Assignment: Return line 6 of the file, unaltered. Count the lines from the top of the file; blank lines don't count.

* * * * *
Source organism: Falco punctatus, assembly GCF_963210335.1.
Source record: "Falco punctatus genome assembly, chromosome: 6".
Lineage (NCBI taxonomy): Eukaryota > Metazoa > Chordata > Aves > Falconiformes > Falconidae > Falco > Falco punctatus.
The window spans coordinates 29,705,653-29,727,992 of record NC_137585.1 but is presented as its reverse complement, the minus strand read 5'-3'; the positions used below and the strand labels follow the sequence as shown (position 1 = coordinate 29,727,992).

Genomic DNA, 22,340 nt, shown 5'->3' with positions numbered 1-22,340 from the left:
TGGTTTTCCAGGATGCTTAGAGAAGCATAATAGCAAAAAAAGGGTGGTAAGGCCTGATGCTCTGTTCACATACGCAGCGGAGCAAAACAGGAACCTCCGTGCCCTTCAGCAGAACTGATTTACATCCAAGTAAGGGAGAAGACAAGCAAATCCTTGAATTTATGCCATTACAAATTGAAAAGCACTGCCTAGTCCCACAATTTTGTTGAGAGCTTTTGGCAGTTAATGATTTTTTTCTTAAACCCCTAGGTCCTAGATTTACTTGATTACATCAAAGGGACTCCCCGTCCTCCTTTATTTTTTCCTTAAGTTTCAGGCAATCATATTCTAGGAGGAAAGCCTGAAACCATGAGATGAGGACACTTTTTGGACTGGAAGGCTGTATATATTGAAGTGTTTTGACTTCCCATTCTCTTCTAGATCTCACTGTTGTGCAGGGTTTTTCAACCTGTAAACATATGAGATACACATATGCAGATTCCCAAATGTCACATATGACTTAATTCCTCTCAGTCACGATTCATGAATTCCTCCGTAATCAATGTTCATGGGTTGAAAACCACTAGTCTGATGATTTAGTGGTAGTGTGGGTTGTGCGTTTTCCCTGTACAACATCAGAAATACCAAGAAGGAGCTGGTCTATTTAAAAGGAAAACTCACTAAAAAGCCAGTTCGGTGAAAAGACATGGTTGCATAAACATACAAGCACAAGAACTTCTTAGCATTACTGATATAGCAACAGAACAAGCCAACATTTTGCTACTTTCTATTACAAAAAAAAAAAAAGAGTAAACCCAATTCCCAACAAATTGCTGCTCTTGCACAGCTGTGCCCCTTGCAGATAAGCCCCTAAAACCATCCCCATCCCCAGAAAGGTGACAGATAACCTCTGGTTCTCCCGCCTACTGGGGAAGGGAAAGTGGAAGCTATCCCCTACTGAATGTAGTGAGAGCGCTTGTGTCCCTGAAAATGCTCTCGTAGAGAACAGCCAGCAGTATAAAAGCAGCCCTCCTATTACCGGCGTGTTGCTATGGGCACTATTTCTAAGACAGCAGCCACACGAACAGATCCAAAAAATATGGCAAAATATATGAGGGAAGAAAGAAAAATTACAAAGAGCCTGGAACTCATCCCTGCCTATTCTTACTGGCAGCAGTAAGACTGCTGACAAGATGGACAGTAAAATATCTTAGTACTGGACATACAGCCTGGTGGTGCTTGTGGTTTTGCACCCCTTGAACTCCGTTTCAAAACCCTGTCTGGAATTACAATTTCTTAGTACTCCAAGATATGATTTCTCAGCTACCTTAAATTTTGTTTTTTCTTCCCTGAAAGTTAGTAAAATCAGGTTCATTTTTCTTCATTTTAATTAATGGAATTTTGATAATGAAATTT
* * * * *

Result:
TGGTTTTCCAGGATGCTTAGAGAAGCATAATAGCAAAAAAAGGGTGGTAAGGCCTGATGCTCTGTTCACATACGCAGCGGAGCAAAACAGGAACCTCCGTGCCCTTCAGCAGAACTGATTTACATCCAAGTAAGGGAGAAGACAAGCAAATCCTTGAATTTATGCCATTACAAATTGAAAAGCACTGCCTAGTCCCACAATTTTGTTGAGAGCTTTTGGCAGTTAATGATTTTTTTCTTAAACCCCTAGGTCCTAGATTTACTTGATTACATCAAAGGGACTCCCCGTCCTCCTTTATTTTTTCCTTAAGTTTCAGGCAATCATATTCTAGGAGGAAAGCCTGAAACCATGAGATGAGGACACTTTTTGGACTGGAAGGCTGTATATATTGAAGTGTTTTGACTTCCCATTCTCTTCTAGATCTCACTGTTGTGCAGGGTTTTTCAACCTGTAAACATATGAGATACACATATGCAGATTCCCAAATGTCACATATGACTTAATTCCTCTCAGTCACGATTCATGAATTCCTCCGTAATCAATGTTCATGGGTTGAAAACCACTAGTCTGATGATTTAGTGGTAGTGTGGGTTGTGCGTTTTCCCTGTACAACATCAGAAATACCAAGAAGGAGCTGGTCTATTTAAAAGGAAAACTCACTAAAAAGCCAGTTCGGTGAAAAGACATGGTTGCATAAACATACAAGCACAAGAACTTCTTAGCATTACTGATATAGCAACAGAACAAGCCAACATTTTGCTACTTTCTATTACAAAAAAAAAAAAAGAGTAAACCCAATTCCCAACAAATTGCTGCTCTTGCACAGCTGTGCCCCTTGCAGATAAGCCCCTAAAACCATCCCCATCCCCAGAAAGGTGACAGATAACCTCTGGTTCTCCCGCCTACTGGGGAAGGGAAAGTGGAAGCTATCCCCTACTGAATGTAGTGAGAGCGCTTGTGTCCCTGAAAATGCTCTCGTAGAGAACAGCCAGCAGTATAAAAGCAGCCCTCCTATTACCGGCGTGTTGCTATGGGCACTATTTCTAAGACAGCAGCCACACGAACAGATCCAAAAAATATGGCAAAATATATGAGGGAAGAAAGAAAAATTACAAAGAGCCTGGAACTCATCCCTGCCTATTCTTACTGGCAGCAGTAAGACTGCTGACAAGATGGACAGTAAAATATCTTAGTACTGGACATACAGCCTGGTGGTGCTTGTGGTTTTGCACCCCTTGAACTCCGTTTCAAAACCCTGTCTGGAATTACAATTTCTTAGTACTCCAAGATATGATTTCTCAGCTACCTTAAATTTTGTTTTTTCTTCCCTGAAAGTTAGTAAAATCAGGTTCATTTTTCTTCATTTTAATTAATGGAATTTTGATAATGAAATTT